Clean and disinfect any objects and surfaces that are touched frequently.
Don’t share food, glasses, towels, tools etc.
When you cough or sneeze, cover your mouth and nose with a tissue or use the crook of your arm if you don’t have a tissue to hand (dispose of the tissue appropriately after use).
Try to avoid contact with anyone showing symptoms of respiratory illness such as coughing.
Think whether you can make changes that will help protect yourself or loved ones. For example, can you avoid unnecessary business travel? Can you avoid large gatherings? Can you avoid public transport?
If you are ill with flu-like symptoms, stay at home.
If you have diabetes:
Prepare in case you get ill.
Make sure you have all relevant contact details to hand in case you need them.
Pay extra attention to your glucose control. Regular monitoring can help avoid complications caused by high or low blood glucose.
If you do show flu-like symptoms (raised temperature, cough, difficulty breathing), it is important to consult a healthcare professional. If you are coughing up phlegm, this may indicate an infection so you should seek medical support and treatment immediately.
Any infection is going to raise your glucose levels and increase your need for fluids, so make sure you can access a sufficient supply of water.
Make sure you have a good supply of the diabetes medications you need. Think what you would need if you had to quarantine yourself for a few weeks.
Make sure you have access to enough food.
Make sure you will be able to correct the situation if your blood glucose drops suddenly.
If you live alone, make sure someone you can rely on knows you have diabetes as you may require assistance if you get ill.
Keep a regular schedule, avoiding overwork and having a good night's sleep.
Healthy nutrition and home-based exercise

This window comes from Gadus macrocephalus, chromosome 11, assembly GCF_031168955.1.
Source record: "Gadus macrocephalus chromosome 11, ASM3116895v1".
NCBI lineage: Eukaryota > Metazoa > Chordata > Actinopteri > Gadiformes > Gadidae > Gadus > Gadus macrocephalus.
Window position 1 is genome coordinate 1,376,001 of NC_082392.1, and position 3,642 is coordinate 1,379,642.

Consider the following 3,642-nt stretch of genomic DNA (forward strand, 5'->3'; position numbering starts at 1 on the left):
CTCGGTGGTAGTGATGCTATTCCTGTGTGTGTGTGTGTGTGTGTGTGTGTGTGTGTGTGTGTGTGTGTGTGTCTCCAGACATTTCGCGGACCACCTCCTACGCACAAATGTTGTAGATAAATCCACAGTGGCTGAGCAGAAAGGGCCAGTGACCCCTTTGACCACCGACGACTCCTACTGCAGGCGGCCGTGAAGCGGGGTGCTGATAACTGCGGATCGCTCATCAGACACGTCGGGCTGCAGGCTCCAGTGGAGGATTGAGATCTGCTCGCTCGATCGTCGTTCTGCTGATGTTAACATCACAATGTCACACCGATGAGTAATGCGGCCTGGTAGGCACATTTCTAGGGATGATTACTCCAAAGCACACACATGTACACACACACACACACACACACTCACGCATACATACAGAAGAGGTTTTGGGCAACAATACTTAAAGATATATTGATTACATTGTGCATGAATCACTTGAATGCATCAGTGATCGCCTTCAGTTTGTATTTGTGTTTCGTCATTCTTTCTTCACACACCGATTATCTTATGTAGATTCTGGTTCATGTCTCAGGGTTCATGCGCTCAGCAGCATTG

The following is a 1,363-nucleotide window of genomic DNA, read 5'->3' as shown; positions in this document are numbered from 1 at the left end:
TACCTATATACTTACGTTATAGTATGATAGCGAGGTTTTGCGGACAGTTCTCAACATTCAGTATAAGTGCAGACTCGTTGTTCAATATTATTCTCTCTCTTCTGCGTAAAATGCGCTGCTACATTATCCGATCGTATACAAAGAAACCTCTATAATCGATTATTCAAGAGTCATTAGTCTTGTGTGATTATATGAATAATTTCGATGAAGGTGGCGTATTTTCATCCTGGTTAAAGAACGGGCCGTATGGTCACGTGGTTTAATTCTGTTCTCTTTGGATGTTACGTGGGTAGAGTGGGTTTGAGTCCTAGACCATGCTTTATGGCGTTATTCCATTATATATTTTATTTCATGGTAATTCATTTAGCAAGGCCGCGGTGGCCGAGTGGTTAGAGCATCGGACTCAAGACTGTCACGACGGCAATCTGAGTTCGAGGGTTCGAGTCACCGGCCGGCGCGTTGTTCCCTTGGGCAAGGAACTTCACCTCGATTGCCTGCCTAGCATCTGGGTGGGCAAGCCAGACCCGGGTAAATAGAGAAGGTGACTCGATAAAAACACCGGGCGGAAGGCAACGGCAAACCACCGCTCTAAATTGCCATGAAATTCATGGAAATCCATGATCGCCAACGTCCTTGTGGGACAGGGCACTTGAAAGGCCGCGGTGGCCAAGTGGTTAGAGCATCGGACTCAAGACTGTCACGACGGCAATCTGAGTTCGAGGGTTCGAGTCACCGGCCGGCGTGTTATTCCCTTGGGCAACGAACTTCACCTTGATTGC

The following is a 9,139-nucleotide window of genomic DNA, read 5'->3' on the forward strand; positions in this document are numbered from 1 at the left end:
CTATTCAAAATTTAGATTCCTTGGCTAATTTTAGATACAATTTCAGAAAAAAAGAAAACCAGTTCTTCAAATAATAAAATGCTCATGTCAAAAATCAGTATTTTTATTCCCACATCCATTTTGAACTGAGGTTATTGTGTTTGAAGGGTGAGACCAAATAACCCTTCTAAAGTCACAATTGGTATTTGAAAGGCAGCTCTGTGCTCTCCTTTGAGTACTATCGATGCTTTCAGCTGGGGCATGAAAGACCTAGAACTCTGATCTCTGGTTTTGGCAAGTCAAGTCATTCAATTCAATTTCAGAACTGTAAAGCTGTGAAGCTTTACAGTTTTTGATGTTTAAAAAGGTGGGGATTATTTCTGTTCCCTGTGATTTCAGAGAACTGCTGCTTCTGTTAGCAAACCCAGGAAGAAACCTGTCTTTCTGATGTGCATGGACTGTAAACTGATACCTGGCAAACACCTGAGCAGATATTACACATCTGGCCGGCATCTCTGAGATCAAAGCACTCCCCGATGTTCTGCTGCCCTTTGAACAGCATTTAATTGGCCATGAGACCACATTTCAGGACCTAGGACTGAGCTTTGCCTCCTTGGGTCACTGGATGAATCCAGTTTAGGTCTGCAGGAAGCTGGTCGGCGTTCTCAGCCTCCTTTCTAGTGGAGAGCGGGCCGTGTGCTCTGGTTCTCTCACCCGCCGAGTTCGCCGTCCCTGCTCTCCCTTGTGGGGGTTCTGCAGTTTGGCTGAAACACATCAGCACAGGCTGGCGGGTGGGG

Healthy nutrition is an essential component of diabetes management. It is therefore important for people with diabetes to eat a varied and balanced diet to keep their blood glucose levels stable and enhance their immune system. It is recommended to:
Give priority to foods with a low glycaemic index (e.g. vegetables, whole wheat pasta/noodles)
Avoid excessive consumption of fried foods
Limit consumption of foods high in sugar, carbohydrates and fat
In response to the COVID-19 pandemic, governments in many countries have restricted the movement of their citizens, confining them to the home environment. Regular physical activity is of great benefit to the general population and even more for people living with diabetes. View a series of daily exercises that can be performed at home.
Articles in Diabetes Research and Clinical Practice (DRCP)
IDF's official journal, Diabetes Research and Clinical Practice (DRCP), is committed to playing a positive role during the COVID-19 crisis. It aims to serve as a quick, trusted and authoritative platform for disseminating new diabetes research relating to the pandemic, with the aim of better serving people with diabetes all around the world.
IDF national members have published guidance and advice on managing and preventing COVID-19 for people with diabetes and health professionals in their countries. A selection of links is available below.
In some countries, restrictions imposed to tackle the spread of the COVID-19 pandemic are disrupting the supply chain for insulin and other essential diabetes medicines. In May, the World Health Organization (WHO) conducted a rapid assessment of service-delivery for NCDs during the pandemic and found that in 62% of the 155 countries surveyed there had been disruptions in services to treat diabetes and its complications.
IDF is actively monitoring where issues are arising and helping to determine what assistance can be offered. Learn more.